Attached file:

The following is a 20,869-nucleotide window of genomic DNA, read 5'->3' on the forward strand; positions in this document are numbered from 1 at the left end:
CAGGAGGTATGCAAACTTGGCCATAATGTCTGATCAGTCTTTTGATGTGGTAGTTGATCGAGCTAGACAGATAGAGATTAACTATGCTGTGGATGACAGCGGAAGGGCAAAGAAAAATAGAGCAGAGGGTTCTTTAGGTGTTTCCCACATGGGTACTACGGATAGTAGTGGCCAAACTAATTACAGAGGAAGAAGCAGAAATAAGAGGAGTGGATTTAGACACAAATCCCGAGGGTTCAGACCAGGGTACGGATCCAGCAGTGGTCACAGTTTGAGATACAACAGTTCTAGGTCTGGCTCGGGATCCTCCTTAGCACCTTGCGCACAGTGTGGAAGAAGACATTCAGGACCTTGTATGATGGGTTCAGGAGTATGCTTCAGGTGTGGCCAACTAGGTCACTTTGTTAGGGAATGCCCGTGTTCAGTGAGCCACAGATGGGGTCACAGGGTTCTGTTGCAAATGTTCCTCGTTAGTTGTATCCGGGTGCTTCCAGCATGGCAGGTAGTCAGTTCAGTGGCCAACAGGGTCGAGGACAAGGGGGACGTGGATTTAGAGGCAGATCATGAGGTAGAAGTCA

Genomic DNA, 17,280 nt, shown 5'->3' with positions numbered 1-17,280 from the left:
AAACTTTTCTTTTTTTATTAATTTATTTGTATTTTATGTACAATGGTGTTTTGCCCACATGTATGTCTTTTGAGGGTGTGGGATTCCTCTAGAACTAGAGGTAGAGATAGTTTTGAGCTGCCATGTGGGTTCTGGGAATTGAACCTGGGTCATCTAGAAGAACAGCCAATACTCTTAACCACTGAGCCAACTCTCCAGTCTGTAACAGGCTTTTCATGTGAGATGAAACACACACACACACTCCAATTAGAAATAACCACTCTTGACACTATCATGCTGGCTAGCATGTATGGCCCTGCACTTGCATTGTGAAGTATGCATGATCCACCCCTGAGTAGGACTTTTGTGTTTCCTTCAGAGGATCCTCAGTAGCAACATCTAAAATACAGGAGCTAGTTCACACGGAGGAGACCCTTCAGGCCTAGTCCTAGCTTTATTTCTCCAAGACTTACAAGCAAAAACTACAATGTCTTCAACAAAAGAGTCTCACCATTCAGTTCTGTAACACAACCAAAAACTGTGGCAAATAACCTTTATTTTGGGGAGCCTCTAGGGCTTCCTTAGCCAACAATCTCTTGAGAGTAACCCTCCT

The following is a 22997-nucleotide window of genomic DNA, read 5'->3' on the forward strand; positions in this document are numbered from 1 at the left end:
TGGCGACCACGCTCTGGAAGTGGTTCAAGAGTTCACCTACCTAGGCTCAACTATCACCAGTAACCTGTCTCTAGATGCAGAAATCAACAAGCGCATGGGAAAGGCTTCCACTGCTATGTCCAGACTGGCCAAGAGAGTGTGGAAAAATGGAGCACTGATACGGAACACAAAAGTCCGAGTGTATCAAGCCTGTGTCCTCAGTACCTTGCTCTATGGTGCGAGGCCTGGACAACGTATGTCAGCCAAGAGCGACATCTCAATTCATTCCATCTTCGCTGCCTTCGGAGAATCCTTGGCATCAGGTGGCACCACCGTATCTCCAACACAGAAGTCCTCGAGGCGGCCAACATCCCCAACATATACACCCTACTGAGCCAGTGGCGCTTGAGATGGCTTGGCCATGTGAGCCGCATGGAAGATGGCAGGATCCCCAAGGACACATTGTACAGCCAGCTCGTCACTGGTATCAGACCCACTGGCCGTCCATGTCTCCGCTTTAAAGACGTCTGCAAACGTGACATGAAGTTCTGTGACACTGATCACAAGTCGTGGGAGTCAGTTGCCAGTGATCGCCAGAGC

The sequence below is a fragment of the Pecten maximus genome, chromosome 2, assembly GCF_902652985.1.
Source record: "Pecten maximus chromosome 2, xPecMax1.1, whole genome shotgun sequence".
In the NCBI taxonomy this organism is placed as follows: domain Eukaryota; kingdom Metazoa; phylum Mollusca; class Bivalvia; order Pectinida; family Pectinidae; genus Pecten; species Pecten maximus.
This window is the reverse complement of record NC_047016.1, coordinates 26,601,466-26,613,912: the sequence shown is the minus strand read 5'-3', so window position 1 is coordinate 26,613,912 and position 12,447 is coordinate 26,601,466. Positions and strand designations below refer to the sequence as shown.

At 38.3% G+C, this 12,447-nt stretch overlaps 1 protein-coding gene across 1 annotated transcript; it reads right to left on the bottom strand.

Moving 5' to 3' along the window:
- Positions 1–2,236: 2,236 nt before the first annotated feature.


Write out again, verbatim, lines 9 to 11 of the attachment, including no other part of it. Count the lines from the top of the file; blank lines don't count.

In the NCBI taxonomy this organism is placed as follows: domain Eukaryota; kingdom Metazoa; phylum Mollusca; class Bivalvia; order Pectinida; family Pectinidae; genus Pecten; species Pecten maximus.
This window is the reverse complement of record NC_047016.1, coordinates 26,601,466-26,613,912: the sequence shown is the minus strand read 5'-3', so window position 1 is coordinate 26,613,912 and position 12,447 is coordinate 26,601,466. Positions and strand designations below refer to the sequence as shown.

At 38.3% G+C, this 12,447-nt stretch overlaps 1 protein-coding gene across 1 annotated transcript; it reads right to left on the bottom strand.